by Dish Staff
Megan Garber honors the comedy legend:
[Robin Williams] has been with us—and next to us, and above us—for more than 40 years, not just on the screens of multiplexes, but in our living rooms and in our lives. There’s Good Morning, Vietnam, on Netflix. There’s Mrs. Doubtfire, on TBS. There are those reruns of his stand-up on Comedy Central. There are all those clips on YouTube. …
We refer to our actors—the big ones, at least—as “stars.” We do that mostly because it’s a convenient cliche. But we do it as well because celebrities have a kind of cosmic constancy in our lives. The people we put on our screens—the people we elevate and exaggerate, the people whose likenesses we watch, huddled together in darkened rooms—form their own kind of firmament. Ancient humans used the stars to navigate the world; we ask our own stars to do similar work. We look to them not necessarily to guide us, but to orient us.
What are your thoughts about Mrs. Doubtfire? How funny is the Genie? Do you think that “words and ideas can change the world“? However you answer those questions, they will reveal something about you and your place in the universe.
A bit more down to Earth, Alyssa reflects on Williams’ remarkable range, which “resonated in radically different ways”:
Williams excelled in bring out the strength in characters who initially appeared weak, and in bringing dignity to people mired in hopelessly undignified situations. He also slyly exposed the weakness and selfishness in people who seemed to be strong, even when he was only acting with his voice. As the Genie in Disney’s gorgeous animated movie “Aladdin,” Williams beautifully captured the dilemmas of a being who had access to tremendous power, but had to manipulate other people to get closer to his own heart’s desire. He was critical to making the movie more than kids’ stuff.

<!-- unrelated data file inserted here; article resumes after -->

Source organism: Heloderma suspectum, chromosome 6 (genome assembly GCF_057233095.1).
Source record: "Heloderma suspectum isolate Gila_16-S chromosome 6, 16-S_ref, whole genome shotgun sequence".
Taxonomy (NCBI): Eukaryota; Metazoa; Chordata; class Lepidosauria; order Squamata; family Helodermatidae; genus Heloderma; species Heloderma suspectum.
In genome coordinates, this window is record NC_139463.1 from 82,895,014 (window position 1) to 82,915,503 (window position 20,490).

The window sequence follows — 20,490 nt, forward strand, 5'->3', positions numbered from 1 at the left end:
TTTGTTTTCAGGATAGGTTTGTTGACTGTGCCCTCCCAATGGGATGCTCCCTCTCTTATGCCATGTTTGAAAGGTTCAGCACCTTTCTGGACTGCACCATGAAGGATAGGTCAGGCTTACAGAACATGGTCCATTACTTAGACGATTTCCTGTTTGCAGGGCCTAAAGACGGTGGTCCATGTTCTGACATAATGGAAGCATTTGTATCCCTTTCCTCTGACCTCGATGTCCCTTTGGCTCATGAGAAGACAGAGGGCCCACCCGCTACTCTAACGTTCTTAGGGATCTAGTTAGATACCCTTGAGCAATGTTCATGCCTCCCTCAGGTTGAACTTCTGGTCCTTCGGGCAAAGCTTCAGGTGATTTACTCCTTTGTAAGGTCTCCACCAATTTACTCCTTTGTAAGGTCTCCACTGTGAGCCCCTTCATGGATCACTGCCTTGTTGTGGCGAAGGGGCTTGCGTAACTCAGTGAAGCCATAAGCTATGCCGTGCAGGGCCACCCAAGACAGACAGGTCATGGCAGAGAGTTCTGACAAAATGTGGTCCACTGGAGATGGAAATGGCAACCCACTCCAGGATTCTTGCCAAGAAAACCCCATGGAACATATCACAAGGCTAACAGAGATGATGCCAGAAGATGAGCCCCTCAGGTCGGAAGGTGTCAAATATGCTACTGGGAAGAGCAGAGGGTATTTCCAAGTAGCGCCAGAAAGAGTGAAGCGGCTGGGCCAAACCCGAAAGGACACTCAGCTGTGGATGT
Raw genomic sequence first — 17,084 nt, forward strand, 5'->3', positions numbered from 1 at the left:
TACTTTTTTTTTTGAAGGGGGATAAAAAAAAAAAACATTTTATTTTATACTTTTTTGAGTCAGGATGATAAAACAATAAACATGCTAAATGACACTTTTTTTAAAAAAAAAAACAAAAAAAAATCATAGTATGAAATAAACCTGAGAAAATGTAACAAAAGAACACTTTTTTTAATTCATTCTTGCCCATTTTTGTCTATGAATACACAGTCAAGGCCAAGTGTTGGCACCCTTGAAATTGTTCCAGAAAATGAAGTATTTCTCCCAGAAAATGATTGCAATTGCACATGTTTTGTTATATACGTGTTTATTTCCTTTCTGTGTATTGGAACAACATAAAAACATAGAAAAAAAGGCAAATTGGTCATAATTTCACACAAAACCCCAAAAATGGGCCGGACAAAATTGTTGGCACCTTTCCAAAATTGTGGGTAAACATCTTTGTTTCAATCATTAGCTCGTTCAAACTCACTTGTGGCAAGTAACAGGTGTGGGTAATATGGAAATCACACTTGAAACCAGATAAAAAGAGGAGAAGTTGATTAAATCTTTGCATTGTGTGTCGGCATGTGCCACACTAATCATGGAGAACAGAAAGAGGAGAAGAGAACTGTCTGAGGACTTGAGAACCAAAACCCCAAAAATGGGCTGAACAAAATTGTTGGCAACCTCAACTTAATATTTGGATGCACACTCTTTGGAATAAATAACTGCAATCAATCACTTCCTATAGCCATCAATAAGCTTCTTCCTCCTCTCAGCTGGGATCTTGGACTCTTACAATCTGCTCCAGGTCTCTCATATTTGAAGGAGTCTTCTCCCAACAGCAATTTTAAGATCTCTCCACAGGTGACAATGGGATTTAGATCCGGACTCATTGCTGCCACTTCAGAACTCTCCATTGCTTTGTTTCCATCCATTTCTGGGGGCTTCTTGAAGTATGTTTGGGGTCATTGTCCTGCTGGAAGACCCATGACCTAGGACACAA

Marlow Stern adds:
[Williams] didn’t just play a huge role in the lives of children; he was a malleable, adaptable comedian who could cater to audiences young and old, gay and straight. Take his outré turn as gay Miami nightclub owner Armand Goldman in Mike Nichols’ The Birdcage (a personal favorite), which saw him shift from flamboyant scenery-chewer to composed pseudo-Republican parent at the drop of a hat. Or as Joey, the sleazy, besieged used car salesman in Cadillac Man.